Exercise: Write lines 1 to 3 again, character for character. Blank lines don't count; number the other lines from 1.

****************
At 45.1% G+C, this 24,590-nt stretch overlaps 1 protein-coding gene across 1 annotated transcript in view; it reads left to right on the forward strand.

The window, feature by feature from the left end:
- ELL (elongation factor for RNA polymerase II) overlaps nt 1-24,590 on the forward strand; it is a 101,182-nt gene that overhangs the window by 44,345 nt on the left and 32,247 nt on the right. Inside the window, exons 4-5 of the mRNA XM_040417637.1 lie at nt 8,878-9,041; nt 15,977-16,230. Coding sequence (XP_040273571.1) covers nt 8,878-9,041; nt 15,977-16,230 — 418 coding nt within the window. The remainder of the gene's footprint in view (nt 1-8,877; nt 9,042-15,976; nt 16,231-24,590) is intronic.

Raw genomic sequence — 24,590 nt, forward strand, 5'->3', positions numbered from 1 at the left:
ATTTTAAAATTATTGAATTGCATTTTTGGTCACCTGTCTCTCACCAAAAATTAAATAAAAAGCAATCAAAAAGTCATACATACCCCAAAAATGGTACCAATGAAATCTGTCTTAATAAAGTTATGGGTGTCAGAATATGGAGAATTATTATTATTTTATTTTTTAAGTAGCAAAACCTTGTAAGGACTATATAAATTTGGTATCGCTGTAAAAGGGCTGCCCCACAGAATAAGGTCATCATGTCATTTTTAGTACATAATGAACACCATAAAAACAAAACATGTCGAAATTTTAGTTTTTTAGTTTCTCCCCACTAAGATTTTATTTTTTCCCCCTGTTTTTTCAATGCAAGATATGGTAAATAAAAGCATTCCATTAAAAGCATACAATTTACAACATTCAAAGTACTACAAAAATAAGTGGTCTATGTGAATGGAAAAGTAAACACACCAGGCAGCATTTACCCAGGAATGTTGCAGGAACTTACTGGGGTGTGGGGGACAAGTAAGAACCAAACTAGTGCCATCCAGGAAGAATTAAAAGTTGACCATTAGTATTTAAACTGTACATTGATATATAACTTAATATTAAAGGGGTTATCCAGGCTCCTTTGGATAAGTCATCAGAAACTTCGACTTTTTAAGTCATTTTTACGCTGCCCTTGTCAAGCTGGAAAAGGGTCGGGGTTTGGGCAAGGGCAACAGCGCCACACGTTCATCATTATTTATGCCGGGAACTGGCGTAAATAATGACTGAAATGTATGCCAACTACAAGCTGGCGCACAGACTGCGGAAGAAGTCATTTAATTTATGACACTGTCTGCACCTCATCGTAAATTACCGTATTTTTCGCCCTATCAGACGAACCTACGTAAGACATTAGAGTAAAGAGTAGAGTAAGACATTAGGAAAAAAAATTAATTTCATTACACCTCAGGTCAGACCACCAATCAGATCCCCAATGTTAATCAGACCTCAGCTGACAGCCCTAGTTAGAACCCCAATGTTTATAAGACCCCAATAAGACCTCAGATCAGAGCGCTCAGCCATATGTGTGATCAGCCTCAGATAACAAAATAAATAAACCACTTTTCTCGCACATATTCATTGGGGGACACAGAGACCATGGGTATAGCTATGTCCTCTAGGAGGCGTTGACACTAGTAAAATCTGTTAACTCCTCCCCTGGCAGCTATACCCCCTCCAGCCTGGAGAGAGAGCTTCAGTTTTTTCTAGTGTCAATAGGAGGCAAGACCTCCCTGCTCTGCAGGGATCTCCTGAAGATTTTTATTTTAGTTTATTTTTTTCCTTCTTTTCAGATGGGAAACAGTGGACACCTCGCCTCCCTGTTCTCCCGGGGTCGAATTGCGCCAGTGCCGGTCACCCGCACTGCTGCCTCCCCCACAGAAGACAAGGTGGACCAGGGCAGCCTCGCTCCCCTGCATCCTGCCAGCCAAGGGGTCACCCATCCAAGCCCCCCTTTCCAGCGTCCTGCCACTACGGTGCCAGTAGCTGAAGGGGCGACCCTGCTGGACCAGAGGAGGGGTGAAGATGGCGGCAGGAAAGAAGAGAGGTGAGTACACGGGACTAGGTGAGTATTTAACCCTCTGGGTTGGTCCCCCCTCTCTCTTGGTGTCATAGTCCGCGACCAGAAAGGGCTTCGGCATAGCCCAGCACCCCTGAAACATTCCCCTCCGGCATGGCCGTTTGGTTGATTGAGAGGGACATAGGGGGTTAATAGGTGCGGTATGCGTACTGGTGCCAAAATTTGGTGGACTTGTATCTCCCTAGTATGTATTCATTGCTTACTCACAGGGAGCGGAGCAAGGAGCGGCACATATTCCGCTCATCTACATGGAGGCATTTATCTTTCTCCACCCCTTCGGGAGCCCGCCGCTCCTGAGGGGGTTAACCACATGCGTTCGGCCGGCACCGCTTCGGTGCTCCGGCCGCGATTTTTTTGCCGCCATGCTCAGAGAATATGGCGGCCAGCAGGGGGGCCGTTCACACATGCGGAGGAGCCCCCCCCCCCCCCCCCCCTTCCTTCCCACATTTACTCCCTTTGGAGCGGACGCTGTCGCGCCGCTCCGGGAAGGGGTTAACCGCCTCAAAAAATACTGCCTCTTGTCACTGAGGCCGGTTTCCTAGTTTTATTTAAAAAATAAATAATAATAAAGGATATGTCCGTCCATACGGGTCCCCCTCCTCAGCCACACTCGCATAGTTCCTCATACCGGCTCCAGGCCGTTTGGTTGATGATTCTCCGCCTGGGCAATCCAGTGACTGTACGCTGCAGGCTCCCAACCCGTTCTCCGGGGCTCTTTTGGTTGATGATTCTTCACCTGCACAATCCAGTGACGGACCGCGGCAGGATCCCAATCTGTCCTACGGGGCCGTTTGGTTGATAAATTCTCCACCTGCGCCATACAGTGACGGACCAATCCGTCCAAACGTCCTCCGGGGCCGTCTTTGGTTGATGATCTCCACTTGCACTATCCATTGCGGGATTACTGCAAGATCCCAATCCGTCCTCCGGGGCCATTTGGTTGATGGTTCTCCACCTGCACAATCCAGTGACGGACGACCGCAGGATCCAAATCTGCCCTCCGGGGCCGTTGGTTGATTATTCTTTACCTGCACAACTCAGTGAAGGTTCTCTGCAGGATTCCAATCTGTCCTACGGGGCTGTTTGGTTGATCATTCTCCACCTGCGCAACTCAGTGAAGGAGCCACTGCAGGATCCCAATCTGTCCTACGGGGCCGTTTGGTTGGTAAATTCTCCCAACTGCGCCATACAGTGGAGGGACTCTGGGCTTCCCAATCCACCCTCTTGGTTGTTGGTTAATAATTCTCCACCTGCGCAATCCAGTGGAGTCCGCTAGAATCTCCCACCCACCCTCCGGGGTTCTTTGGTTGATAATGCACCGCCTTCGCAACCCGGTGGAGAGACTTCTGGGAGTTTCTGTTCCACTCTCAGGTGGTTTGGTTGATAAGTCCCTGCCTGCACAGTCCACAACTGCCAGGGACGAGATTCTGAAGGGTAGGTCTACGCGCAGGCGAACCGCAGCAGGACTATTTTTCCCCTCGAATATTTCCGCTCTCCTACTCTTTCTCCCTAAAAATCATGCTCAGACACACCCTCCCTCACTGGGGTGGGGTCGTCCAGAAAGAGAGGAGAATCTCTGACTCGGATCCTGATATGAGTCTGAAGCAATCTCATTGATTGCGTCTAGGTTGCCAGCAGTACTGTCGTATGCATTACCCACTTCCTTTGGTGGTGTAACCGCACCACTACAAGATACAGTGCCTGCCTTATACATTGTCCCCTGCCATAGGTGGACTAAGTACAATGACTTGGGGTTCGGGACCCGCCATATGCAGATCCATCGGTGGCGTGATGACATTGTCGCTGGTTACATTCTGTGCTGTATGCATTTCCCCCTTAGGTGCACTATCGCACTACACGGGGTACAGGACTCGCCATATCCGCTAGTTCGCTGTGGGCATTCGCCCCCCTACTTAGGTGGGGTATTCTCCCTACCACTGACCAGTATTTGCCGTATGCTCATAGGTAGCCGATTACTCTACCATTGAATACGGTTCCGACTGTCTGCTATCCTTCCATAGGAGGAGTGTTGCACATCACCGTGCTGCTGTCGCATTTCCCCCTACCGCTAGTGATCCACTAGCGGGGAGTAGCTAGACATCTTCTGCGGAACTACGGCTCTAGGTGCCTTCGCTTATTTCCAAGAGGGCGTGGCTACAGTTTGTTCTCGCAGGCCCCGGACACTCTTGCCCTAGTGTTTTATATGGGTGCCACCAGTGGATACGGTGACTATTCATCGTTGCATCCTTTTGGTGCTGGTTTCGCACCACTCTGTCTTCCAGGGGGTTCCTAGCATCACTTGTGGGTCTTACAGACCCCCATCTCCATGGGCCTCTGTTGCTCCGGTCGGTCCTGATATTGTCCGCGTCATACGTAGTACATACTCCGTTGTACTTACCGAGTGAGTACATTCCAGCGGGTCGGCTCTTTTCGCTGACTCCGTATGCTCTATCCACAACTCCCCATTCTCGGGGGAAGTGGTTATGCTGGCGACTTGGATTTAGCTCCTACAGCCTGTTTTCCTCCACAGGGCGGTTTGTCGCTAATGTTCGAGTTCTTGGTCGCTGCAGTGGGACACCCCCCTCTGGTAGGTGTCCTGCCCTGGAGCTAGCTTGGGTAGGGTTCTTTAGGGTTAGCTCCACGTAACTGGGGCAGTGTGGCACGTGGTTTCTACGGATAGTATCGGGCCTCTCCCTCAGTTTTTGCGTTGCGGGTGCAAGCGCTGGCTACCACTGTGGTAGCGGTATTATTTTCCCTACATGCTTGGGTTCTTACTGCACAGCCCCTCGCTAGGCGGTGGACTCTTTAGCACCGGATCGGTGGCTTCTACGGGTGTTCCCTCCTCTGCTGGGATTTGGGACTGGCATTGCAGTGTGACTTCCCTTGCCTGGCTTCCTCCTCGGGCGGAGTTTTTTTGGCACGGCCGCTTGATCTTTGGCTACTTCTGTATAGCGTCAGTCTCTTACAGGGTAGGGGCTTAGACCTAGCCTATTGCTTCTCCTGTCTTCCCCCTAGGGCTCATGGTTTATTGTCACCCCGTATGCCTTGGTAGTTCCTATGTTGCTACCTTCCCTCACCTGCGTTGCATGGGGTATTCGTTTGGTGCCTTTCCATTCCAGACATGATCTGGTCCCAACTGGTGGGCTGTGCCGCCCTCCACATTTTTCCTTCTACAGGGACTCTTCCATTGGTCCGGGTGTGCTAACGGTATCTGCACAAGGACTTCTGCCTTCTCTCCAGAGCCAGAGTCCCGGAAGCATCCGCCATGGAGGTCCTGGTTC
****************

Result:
At 45.1% G+C, this 24,590-nt stretch overlaps 1 protein-coding gene across 1 annotated transcript in view; it reads left to right on the forward strand.

The window, feature by feature from the left end:
- ELL (elongation factor for RNA polymerase II) overlaps nt 1-24,590 on the forward strand; it is a 101,182-nt gene that overhangs the window by 44,345 nt on the left and 32,247 nt on the right. Inside the window, exons 4-5 of the mRNA XM_040417637.1 lie at nt 8,878-9,041; nt 15,977-16,230. Coding sequence (XP_040273571.1) covers nt 8,878-9,041; nt 15,977-16,230 — 418 coding nt within the window. The remainder of the gene's footprint in view (nt 1-8,877; nt 9,042-15,976; nt 16,231-24,590) is intronic.